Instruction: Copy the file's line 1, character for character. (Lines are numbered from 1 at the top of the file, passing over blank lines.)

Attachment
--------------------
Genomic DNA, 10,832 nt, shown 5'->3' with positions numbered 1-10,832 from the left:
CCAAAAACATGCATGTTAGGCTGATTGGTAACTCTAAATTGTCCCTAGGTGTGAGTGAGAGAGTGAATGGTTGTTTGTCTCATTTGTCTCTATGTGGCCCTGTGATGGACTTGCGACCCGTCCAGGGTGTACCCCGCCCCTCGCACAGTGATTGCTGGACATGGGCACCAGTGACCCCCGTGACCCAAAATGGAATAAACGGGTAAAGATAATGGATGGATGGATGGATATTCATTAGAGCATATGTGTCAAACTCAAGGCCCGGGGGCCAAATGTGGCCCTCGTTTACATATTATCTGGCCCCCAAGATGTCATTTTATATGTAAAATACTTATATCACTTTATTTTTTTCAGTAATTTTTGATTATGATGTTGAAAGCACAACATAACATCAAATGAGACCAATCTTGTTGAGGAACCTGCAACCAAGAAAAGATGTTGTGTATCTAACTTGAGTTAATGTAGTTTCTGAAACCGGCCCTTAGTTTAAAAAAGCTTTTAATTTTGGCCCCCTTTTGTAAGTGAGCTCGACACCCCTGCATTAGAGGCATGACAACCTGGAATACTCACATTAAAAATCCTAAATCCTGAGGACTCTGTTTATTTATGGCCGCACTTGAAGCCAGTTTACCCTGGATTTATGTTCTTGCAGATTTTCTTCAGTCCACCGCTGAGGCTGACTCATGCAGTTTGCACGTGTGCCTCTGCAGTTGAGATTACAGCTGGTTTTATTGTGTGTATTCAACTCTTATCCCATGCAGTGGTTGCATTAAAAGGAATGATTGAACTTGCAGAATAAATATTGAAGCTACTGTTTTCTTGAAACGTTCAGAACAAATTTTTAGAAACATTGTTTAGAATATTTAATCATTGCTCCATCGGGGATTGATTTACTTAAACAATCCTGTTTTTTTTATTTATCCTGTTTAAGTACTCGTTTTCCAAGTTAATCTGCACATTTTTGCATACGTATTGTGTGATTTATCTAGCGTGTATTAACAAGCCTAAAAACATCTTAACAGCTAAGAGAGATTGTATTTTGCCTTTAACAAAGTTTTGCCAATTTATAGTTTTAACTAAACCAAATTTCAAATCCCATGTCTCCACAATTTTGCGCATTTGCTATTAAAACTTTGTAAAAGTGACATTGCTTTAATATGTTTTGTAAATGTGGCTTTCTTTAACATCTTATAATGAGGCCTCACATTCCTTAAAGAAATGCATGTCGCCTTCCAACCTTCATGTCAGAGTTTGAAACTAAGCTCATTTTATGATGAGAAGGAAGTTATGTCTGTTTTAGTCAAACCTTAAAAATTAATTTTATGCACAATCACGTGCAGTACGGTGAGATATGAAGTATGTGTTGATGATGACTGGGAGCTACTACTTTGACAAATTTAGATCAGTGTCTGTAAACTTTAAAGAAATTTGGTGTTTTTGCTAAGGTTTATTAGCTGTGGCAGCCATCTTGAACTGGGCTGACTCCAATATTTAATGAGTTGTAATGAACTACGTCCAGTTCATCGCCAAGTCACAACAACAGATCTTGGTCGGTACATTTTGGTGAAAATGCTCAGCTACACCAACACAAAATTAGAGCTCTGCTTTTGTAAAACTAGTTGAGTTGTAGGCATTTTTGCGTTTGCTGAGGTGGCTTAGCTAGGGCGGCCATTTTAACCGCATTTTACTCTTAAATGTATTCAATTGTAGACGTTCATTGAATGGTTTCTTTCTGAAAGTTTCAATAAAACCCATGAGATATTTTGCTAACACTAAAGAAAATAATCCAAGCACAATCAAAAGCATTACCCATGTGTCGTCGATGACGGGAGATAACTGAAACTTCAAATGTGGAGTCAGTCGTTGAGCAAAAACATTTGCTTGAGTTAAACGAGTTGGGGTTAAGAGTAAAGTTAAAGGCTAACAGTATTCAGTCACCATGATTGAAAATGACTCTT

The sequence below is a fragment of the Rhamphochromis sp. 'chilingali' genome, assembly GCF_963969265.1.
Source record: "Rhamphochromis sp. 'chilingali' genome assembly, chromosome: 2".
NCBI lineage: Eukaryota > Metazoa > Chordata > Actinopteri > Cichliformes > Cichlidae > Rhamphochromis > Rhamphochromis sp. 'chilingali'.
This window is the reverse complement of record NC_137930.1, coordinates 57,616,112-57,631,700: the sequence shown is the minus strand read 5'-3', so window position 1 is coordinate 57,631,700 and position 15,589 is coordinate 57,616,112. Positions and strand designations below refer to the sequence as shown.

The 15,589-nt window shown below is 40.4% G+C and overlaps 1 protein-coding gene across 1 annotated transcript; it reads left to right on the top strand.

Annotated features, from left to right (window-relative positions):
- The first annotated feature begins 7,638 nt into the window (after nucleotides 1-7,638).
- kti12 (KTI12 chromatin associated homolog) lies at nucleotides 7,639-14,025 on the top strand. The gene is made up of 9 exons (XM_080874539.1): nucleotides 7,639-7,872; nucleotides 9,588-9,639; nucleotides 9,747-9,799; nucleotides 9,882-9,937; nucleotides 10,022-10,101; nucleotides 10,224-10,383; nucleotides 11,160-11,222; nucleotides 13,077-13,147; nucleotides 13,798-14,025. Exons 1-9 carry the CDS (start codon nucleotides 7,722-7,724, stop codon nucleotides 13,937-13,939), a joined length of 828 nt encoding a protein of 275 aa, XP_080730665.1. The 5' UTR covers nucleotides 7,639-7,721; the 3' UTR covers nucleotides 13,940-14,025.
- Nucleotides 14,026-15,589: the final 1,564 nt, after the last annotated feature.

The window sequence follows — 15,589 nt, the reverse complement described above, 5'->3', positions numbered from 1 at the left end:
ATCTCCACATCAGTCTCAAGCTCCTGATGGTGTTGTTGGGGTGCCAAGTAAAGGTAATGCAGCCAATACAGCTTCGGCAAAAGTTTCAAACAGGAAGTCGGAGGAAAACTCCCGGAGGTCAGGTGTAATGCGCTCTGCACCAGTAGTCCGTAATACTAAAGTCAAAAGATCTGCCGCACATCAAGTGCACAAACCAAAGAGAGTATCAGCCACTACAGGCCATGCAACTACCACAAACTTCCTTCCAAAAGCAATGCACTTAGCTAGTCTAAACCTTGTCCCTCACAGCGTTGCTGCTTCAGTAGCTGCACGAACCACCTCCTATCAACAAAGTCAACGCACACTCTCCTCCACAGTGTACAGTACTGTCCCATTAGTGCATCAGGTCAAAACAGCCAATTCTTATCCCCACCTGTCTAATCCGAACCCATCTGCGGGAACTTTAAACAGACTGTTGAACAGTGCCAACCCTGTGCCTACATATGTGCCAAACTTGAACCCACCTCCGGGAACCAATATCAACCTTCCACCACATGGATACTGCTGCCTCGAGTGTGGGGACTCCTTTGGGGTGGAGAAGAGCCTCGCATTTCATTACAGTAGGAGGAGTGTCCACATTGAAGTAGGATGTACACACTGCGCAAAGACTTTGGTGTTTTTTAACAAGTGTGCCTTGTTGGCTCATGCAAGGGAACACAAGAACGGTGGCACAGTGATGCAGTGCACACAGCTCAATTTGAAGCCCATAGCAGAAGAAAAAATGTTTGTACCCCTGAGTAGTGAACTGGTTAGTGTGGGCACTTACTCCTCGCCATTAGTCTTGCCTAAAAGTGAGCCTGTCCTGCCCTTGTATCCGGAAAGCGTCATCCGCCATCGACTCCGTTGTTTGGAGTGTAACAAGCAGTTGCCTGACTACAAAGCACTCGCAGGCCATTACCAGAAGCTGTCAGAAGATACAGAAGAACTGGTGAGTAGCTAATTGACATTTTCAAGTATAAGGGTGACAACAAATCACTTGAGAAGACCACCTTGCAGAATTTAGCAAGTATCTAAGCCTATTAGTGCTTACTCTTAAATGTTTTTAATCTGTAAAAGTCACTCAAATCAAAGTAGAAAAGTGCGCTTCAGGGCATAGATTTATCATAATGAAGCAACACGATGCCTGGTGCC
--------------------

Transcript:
Genomic DNA, 10,832 nt, shown 5'->3' with positions numbered 1-10,832 from the left: